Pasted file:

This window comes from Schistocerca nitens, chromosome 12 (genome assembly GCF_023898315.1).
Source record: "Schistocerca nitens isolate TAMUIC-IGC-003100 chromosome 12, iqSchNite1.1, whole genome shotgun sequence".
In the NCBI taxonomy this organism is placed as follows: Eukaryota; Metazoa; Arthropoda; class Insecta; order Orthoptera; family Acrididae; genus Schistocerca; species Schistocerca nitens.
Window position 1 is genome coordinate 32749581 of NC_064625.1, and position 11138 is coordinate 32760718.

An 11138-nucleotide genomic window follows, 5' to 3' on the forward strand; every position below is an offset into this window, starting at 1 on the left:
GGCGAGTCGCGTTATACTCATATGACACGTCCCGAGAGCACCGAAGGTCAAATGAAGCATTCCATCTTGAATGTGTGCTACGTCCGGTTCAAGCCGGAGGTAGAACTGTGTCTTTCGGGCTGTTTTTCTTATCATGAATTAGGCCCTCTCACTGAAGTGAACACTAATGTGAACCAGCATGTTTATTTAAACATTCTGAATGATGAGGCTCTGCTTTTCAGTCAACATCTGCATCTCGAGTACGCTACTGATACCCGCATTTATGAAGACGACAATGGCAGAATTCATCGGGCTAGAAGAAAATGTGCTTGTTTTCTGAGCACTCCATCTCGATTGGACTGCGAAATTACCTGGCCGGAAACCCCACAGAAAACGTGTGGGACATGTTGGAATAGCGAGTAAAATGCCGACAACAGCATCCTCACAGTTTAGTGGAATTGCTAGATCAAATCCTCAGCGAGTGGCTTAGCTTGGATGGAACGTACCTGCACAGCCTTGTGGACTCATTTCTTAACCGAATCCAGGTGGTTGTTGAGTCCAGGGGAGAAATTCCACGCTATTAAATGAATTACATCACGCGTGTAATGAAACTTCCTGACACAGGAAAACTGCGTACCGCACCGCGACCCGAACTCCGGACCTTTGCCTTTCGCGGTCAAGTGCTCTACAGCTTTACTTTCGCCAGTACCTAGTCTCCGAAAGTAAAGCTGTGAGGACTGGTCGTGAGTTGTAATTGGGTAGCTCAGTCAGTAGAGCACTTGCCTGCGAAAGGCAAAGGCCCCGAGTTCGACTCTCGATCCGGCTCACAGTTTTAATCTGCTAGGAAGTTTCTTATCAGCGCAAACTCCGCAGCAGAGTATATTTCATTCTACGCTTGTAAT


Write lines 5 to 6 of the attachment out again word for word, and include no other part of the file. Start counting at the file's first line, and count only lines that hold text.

An 11138-nucleotide genomic window follows, 5' to 3' on the forward strand; every position below is an offset into this window, starting at 1 on the left:
GGCGAGTCGCGTTATACTCATATGACACGTCCCGAGAGCACCGAAGGTCAAATGAAGCATTCCATCTTGAATGTGTGCTACGTCCGGTTCAAGCCGGAGGTAGAACTGTGTCTTTCGGGCTGTTTTTCTTATCATGAATTAGGCCCTCTCACTGAAGTGAACACTAATGTGAACCAGCATGTTTATTTAAACATTCTGAATGATGAGGCTCTGCTTTTCAGTCAACATCTGCATCTCGAGTACGCTACTGATACCCGCATTTATGAAGACGACAATGGCAGAATTCATCGGGCTAGAAGAAAATGTGCTTGTTTTCTGAGCACTCCATCTCGATTGGACTGCGAAATTACCTGGCCGGAAACCCCACAGAAAACGTGTGGGACATGTTGGAATAGCGAGTAAAATGCCGACAACAGCATCCTCACAGTTTAGTGGAATTGCTAGATCAAATCCTCAGCGAGTGGCTTAGCTTGGATGGAACGTACCTGCACAGCCTTGTGGACTCATTTCTTAACCGAATCCAGGTGGTTGTTGAGTCCAGGGGAGAAATTCCACGCTATTAAATGAATTACATCACGCGTGTAATGAAACTTCCTGACACAGGAAAACTGCGTACCGCACCGCGACCCGAACTCCGGACCTTTGCCTTTCGCGGTCAAGTGCTCTACAGCTTTACTTTCGCCAGTACCTAGTCTCCGAAAGTAAAGCTGTGAGGACTGGTCGTGAGTTGTAATTGGGTAGCTCAGTCAGTAGAGCACTTGCCTGCGAAAGGCAAAGGCCCCGAGTTCGACTCTCGATCCGGCTCACAGTTTTAATCTGCTAGGAAGTTTCTTATCAGCGCAAACTCCGCAGCAGAGTATATTTCATTCTACGCTTGTAAT